Teachers Professional Developments TPD case lands in court
A Kenyan court has certified a case filed by Joseph Karanja on Teachers Profession Development Program as urgent. Mr. Karanja, who is the petitioner in this matter sought to challenge the Teachers Service Commission TSC and Ministry Of Education MoE on the implementation of PDT that has attracted public outcry since it’s launch.
Employment and Labour Relations Court through Justice David Nderitu failed to grant the wishes of the petitioner to have the implementation of the government programme suspended as per the wishes of Mr. Karanja but instead directed him to have all the interested parties served with the same. In his directive, Justice David Nderitu set the hearing October 7 of this year.
However, Justice Nderitu uptly observed that the issues in which the petitioner was seeking intervention in the petition is weighty and draws a lot of public interest. The court, as he did mention, will take its time and do due justice to it in all fairness.
It is there expected that soon, Mr Karanja files and serves all the respondents in the case which are:- The Teachers Service Commission TSC, that is the teachers employer. The Education Cabinet Secretary, Ministry Of Education, MoN. The Kenya Union of Post Primary Education Teachers, KUPPET. The Kenya National Union of Teachers, KNUT. The three learning institutions to offer the training on TPD, Kenyatta University, Riara University and Kenyatta University and Kenya Education Management Institute.
The aforementioned parties, in his directive, must be served by the petitioner (Karanja), Mr. Nderitu ordered to ensure pleading on all the parties involved. Mr. Karanja noted that the decision to have teachers forcefully undertake the refresher training is a gross violation of their rights as professionals in this country. The launch of the TPD program by TSC was held on September 22. The listed universities have since commenced the registration process of teachers amidst heated protestation from the larger section of teachers from the public schools, TSC has thus hinted at pegging promotions to it and also use it as a parameter during teachers recruitment exercise country wide in the coming days.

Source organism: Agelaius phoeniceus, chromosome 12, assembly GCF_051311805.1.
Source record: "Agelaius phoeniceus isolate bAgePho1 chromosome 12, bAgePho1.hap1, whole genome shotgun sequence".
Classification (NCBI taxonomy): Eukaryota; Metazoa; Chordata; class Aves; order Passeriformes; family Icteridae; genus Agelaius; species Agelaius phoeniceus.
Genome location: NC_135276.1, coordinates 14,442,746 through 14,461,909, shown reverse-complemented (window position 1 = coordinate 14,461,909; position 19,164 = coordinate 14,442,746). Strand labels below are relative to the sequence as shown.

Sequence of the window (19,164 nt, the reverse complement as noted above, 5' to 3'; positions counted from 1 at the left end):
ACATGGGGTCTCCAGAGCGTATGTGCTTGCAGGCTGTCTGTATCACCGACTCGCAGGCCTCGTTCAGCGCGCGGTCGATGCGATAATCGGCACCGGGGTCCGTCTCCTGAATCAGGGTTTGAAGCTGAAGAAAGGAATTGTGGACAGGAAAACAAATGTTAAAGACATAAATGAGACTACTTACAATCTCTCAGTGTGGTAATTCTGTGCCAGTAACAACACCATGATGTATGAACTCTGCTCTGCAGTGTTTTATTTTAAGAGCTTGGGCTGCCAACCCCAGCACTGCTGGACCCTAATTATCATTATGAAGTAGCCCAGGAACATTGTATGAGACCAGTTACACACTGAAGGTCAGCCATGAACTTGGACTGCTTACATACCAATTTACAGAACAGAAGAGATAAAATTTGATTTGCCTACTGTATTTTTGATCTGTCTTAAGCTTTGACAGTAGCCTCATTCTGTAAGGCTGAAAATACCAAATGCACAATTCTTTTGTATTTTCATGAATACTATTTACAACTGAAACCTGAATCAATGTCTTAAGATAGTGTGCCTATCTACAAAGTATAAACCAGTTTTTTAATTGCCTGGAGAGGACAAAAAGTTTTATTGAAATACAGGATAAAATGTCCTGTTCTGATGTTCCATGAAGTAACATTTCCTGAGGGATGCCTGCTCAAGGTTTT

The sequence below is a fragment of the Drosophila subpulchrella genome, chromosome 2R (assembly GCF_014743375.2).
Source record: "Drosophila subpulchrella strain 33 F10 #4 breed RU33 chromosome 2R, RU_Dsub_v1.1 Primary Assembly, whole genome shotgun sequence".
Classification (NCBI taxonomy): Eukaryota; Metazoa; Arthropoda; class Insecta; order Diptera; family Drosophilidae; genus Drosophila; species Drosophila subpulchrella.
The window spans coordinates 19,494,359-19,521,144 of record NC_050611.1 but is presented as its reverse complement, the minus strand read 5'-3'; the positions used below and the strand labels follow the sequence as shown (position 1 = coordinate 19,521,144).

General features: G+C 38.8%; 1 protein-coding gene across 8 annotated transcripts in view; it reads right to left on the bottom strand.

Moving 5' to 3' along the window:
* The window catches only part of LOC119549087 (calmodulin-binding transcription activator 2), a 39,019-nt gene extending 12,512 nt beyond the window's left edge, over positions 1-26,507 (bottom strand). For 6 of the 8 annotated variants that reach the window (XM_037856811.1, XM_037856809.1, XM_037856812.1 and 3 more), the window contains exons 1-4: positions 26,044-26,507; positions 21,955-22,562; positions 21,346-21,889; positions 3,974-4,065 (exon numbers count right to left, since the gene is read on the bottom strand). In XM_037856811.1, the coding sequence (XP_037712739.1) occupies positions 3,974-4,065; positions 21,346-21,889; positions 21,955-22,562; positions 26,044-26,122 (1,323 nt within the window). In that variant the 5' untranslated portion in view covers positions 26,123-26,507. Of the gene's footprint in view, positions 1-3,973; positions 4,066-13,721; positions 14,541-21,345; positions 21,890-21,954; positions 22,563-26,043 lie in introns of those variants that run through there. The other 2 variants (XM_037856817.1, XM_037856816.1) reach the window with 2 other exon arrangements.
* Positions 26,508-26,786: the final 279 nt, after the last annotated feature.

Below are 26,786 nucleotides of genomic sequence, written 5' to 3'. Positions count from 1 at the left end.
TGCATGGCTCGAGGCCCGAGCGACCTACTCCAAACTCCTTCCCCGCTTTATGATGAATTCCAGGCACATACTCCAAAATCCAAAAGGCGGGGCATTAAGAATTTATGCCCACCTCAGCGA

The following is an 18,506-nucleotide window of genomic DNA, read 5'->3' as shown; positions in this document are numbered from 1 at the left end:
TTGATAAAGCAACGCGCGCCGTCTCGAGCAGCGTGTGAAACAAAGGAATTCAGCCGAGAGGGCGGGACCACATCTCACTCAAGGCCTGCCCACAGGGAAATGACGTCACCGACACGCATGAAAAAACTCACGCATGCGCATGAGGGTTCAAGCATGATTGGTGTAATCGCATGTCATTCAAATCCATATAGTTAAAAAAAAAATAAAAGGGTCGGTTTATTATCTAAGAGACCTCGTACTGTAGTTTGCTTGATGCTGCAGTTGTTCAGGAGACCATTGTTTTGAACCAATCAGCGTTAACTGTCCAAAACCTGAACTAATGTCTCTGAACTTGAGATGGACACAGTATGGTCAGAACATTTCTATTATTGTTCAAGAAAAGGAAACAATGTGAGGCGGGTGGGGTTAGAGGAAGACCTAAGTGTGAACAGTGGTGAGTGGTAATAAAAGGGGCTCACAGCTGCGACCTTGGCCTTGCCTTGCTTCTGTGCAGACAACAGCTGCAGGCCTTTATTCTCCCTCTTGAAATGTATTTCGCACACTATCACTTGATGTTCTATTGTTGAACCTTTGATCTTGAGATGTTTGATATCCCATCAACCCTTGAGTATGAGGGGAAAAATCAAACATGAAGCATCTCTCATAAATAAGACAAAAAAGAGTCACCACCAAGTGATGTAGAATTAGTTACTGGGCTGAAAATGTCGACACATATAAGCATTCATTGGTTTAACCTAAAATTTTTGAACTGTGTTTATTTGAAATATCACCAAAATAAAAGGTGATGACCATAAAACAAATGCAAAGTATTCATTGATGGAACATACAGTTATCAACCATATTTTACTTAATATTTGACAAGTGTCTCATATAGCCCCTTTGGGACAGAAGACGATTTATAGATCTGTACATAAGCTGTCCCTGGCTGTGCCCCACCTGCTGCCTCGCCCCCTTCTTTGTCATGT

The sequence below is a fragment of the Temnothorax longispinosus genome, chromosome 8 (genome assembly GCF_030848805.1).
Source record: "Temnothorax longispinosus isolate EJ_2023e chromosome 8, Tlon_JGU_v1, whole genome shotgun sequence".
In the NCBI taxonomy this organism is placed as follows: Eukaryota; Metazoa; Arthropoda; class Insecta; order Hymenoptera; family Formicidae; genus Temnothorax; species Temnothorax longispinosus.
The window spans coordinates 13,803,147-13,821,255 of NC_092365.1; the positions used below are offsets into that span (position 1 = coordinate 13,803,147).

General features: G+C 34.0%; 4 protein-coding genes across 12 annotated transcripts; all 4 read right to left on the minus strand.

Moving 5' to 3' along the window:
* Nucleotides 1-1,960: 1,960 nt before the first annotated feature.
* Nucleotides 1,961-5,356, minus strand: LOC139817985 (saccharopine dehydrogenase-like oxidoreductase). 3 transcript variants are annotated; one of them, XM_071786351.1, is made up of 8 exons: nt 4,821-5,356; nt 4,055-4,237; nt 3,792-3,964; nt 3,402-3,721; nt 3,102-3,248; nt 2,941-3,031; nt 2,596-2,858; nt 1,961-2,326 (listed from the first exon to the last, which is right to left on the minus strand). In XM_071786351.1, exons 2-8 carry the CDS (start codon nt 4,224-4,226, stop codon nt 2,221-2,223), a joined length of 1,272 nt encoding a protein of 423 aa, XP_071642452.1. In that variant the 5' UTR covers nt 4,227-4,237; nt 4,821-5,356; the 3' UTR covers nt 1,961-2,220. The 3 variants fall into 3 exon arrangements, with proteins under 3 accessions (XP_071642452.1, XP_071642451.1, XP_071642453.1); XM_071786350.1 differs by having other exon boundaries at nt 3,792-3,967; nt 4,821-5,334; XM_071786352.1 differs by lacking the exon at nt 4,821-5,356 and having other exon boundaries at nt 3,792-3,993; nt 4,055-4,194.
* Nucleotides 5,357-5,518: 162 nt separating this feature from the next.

One of the highly contested elements of the TPD training program is the demand on the more 300, 000 teachers to part with ksh 6000 annually for the training. The in-service is intended to last 30 years upon which, certificate of the said teachers get renewed.
The program ensures teachers undertake six modules. Each module lasts five years. The training, as earlier mentioned, will be undertaken at only three selected universities, Kenyatta University, Riara University, Kenya Education Management Institute and Mt Kenya University, out all the existing Kenyan universities.
A major point of concern that will form the petitioners plea for justice is the failure of both TSC and Ministry Of Education to conduct public participation on especially teachers and other interested education stakeholders in the development of the content of the module.
The petitioner, argued that TSC in its rollout of the programme acted in secrecy and worse still, without the involvement of its teachers, who happen to be the key consumers of the hurried programme. He said TSC grossly violated the Constitution. Mr Karanja further observed that most teachers are advanced in age and may not complete the training while still actively in service making the exercise redundant to them.
The petitioner is highly set to plead with the court of the land to issue a declaration that the teachers’ employer TSC, acted in contravention of the constitution in its formulation and seeking to implement the TPD programme. The Teachers Professional Development program is thus unconstitutional.